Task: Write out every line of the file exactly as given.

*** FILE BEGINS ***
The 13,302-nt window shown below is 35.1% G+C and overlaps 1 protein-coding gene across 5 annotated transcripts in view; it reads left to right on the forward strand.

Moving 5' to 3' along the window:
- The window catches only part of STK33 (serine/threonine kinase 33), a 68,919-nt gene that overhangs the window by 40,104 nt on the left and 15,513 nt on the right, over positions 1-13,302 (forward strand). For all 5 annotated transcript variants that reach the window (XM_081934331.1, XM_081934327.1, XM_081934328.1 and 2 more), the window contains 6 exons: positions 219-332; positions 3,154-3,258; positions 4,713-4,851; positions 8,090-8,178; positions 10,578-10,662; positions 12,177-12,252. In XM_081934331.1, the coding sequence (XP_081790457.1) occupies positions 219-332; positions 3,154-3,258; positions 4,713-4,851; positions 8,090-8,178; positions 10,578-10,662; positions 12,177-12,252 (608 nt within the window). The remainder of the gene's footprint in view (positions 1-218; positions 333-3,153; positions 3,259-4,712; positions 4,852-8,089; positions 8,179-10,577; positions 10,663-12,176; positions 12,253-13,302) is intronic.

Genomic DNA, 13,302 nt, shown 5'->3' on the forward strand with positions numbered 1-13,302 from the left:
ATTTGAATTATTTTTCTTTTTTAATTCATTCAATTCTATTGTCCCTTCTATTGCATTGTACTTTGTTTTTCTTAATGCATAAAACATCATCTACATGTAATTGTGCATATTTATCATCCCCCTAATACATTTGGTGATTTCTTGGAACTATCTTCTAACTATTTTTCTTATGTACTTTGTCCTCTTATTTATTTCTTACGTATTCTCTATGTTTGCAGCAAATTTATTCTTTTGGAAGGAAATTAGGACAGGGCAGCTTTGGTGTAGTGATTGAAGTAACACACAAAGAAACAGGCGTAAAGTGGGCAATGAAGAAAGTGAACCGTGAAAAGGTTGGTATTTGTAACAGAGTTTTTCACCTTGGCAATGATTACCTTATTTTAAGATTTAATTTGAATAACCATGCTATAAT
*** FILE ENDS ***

The 13,302-nt window shown below is 35.1% G+C and overlaps 1 protein-coding gene across 5 annotated transcripts in view; it reads left to right on the forward strand.

Moving 5' to 3' along the window:
- The window catches only part of STK33 (serine/threonine kinase 33), a 68,919-nt gene that overhangs the window by 40,104 nt on the left and 15,513 nt on the right, over positions 1-13,302 (forward strand). For all 5 annotated transcript variants that reach the window (XM_081934331.1, XM_081934327.1, XM_081934328.1 and 2 more), the window contains 6 exons: positions 219-332; positions 3,154-3,258; positions 4,713-4,851; positions 8,090-8,178; positions 10,578-10,662; positions 12,177-12,252. In XM_081934331.1, the coding sequence (XP_081790457.1) occupies positions 219-332; positions 3,154-3,258; positions 4,713-4,851; positions 8,090-8,178; positions 10,578-10,662; positions 12,177-12,252 (608 nt within the window). The remainder of the gene's footprint in view (positions 1-218; positions 333-3,153; positions 3,259-4,712; positions 4,852-8,089; positions 8,179-10,577; positions 10,663-12,176; positions 12,253-13,302) is intronic.

Genomic DNA, 13,302 nt, shown 5'->3' on the forward strand with positions numbered 1-13,302 from the left:
ATTTGAATTATTTTTCTTTTTTAATTCATTCAATTCTATTGTCCCTTCTATTGCATTGTACTTTGTTTTTCTTAATGCATAAAACATCATCTACATGTAATTGTGCATATTTATCATCCCCCTAATACATTTGGTGATTTCTTGGAACTATCTTCTAACTATTTTTCTTATGTACTTTGTCCTCTTATTTATTTCTTACGTATTCTCTATGTTTGCAGCAAATTTATTCTTTTGGAAGGAAATTAGGACAGGGCAGCTTTGGTGTAGTGATTGAAGTAACACACAAAGAAACAGGCGTAAAGTGGGCAATGAAGAAAGTGAACCGTGAAAAGGTTGGTATTTGTAACAGAGTTTTTCACCTTGGCAATGATTACCTTATTTTAAGATTTAATTTGAATAACCATGCTATAAT